Supporting a loved one with mental illness is full of challenges for many people. It is important to know that 1 in 3 people will struggle with mental illness in their lifetime. Those battling mental illness and those supporting loved ones will mental illness are not alone. Our mental health specialists at McKay-Dee Hospital are here to help you find the best treatment and coping mechanisms for your individual struggle.

Tips on how to help a loved one with mental illness


How do I know if there is something wrong?

Don't ignore your gut feeling. Educate yourself on the warning signs of anxiety and depression:

  • Social withdrawal
  • Difficulty at school/work
  • Changes in sleeping/eating habits
  • Mood changes 
  • Drug abuse
  • Talk of suicide

Be up front with the individual and show that you are concerned:

  • "I'm worried about you. Can we talk about what you are going through?"
  • "Can we talk about what you are experiencing right now?"
  • "I care about you and want to help you."
  • "What can I do to help you right now?"

Three young women and a dog are walking together down a leafy sidewalk

Encourage your loved one to seek out help and show him or her your support.

Don't push the individual to get help, but encourage him or her with talk of hope that things can improve.

If the individual is in treatment try to stay involved:

  • Ask about upcoming appointments and their progress.
  • Be involved in the treatment plan if possible.

Continue to include the individual in your life and in your plans. Frequently reassure the individual that you care.

A nurse in blue scrubs holding papers in her hand talks with a male patient in a clinic waiting room

Acknowledge that you cannot change the individual living with mental illness, but you can change how you look at mental illness.

Try to educate yourself about the individual's illness and symptoms so that you can recognize them.

Try to see difficult situations from his/her perspective to try and understand what their feelings are at that time.

Learn to communicate with the individual in ways he/she can understand.

  • Everyone communicates differently.
  • Start out by being direct and using clear language about what you are trying to convey.

Set realistic expectations for the individual and yourself.

  • Every individual with mental illness has his/her own pace at which they reach out for help, accept help, etc. Try not to compare your family member/friend with others.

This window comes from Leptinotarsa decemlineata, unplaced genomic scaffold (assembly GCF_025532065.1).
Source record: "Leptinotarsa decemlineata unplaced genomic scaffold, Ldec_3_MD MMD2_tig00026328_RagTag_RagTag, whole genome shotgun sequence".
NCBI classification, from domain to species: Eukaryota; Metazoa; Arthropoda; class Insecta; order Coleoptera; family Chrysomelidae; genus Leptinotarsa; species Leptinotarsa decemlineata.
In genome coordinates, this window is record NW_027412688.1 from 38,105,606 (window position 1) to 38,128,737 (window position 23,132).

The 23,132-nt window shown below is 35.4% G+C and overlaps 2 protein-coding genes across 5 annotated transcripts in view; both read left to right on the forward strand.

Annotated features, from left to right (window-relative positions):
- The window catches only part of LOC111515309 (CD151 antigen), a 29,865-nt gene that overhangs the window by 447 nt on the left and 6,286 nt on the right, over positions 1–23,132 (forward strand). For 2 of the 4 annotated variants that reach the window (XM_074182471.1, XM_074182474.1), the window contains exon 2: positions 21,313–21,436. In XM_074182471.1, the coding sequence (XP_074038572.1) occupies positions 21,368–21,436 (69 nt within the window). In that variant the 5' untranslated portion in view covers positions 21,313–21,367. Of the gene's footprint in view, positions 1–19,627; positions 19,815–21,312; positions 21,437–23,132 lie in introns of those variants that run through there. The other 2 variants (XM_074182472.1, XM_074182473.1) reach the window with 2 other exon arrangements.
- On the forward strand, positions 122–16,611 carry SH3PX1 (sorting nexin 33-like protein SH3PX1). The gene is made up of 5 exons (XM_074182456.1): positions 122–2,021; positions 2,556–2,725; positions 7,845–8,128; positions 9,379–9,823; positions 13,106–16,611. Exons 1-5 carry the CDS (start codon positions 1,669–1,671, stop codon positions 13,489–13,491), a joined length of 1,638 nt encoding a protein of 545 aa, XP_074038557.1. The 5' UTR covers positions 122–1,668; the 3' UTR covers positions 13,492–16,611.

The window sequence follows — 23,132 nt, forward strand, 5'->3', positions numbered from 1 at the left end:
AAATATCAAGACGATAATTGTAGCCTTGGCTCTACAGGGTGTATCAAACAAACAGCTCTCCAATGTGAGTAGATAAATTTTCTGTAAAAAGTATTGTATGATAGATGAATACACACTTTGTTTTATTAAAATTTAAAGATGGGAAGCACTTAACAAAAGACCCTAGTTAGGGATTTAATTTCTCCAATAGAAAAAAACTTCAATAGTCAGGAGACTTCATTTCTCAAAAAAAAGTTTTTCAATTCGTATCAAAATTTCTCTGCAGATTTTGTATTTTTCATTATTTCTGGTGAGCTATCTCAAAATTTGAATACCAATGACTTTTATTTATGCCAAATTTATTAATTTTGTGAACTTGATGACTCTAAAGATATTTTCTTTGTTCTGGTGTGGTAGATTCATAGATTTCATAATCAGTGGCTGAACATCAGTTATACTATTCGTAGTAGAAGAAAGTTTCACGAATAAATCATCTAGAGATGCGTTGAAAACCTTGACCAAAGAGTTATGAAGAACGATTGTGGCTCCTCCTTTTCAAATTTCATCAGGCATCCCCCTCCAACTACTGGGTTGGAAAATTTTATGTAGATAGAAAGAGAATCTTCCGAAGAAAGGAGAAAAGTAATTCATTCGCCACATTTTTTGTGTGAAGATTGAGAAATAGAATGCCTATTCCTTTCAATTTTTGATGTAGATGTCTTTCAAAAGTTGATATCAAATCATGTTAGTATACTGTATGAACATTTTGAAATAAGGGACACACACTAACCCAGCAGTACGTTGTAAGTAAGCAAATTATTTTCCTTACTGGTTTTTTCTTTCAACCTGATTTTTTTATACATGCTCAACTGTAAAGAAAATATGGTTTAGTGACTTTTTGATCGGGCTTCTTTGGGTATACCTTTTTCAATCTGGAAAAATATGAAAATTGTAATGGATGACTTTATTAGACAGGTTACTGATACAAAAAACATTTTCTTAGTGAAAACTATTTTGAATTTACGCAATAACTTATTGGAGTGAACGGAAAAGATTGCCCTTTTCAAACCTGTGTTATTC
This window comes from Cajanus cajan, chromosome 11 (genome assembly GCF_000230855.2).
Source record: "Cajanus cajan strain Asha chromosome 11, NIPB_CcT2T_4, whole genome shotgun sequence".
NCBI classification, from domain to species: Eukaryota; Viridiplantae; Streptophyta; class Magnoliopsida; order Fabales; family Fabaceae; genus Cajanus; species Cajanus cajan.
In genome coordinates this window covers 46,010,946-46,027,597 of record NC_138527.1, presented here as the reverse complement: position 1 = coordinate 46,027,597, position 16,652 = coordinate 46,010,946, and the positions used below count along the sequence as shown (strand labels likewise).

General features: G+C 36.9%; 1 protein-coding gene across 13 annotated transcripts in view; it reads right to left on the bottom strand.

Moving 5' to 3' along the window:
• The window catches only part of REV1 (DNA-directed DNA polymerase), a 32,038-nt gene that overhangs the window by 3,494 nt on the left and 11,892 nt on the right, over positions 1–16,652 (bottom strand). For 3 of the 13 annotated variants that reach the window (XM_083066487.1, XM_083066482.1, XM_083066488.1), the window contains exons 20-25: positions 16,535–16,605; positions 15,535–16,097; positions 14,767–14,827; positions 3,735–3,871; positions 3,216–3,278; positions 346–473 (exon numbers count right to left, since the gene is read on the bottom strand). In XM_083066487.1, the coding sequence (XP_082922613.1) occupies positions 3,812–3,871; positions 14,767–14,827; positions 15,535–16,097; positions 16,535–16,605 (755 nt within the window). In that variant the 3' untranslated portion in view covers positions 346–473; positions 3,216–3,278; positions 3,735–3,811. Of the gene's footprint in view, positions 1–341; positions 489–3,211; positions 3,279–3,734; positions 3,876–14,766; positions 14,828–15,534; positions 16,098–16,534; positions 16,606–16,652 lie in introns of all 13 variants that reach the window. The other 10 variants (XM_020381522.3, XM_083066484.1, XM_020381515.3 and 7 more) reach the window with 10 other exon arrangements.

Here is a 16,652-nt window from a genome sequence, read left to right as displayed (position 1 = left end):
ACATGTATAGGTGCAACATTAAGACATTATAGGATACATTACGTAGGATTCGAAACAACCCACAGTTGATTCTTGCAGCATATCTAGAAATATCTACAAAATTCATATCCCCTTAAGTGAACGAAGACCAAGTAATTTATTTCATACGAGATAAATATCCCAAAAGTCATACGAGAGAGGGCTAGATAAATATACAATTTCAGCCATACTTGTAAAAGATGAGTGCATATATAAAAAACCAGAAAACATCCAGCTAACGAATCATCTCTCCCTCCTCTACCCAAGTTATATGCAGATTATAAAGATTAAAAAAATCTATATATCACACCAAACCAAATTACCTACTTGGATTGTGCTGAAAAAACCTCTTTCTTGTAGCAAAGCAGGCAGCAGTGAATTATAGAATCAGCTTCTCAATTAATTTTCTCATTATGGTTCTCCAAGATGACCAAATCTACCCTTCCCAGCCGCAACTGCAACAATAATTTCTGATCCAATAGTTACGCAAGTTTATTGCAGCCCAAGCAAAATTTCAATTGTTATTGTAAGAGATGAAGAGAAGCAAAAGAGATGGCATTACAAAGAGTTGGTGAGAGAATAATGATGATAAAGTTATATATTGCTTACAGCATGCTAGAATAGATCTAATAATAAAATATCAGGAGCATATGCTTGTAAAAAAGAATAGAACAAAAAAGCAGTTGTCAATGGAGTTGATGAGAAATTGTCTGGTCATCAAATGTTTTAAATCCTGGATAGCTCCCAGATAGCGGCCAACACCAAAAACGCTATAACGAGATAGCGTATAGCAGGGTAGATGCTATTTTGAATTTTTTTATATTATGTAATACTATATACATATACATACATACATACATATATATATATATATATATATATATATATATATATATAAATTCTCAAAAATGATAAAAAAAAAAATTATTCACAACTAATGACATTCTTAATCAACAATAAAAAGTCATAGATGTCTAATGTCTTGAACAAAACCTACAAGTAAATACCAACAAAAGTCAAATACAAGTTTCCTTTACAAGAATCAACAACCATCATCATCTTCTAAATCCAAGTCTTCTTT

• Every individual who has a family member/friend with mental illness will cope in different ways so try to not compare the way you are coping with the way other people cope. 
  • Learn from others but develop what works best for you. 


Prepare for a possible crisis.

DON'T be afraid to ask the question, "Are you feeling like you might hurt yourself?" It is a myth that this will plant the idea in a person's head. If you are concerned about this with your loved one, ASK THE QUESTION.

  • Have phone numbers of the individual's providers and the number of the local crisis line close at hand in the event you need to reference them.
  • Identify family members who are aware of the individual's mental illness and be prepared to call them if needed.
  • Know the individual's diagnoses and medications in case you have to give them to emergency providers.
  • Be prepared to call 911 in the event that the individual's safety or the safety of yourself and others is in question.

Take care of yourself.

Understand the symptoms of stress so that you can recognize them when they appear. 

Keep up your physical health:

  • Exercise
  • Eat healthy
  • Get sufficient sleep
  • Ask for help from family/friends when you feel you need a break.

Set standards with yourself and with the individual so that you feel safe:

  • Be able to identify what would have to happen for you to feel unsafe and feel the need to call for help.
  • Don't be ashamed to share these standards with the individual.

If faith and religion are a part of your life, look to members and leaders of that organization for support, but make sure they are educated on behavioral health issues.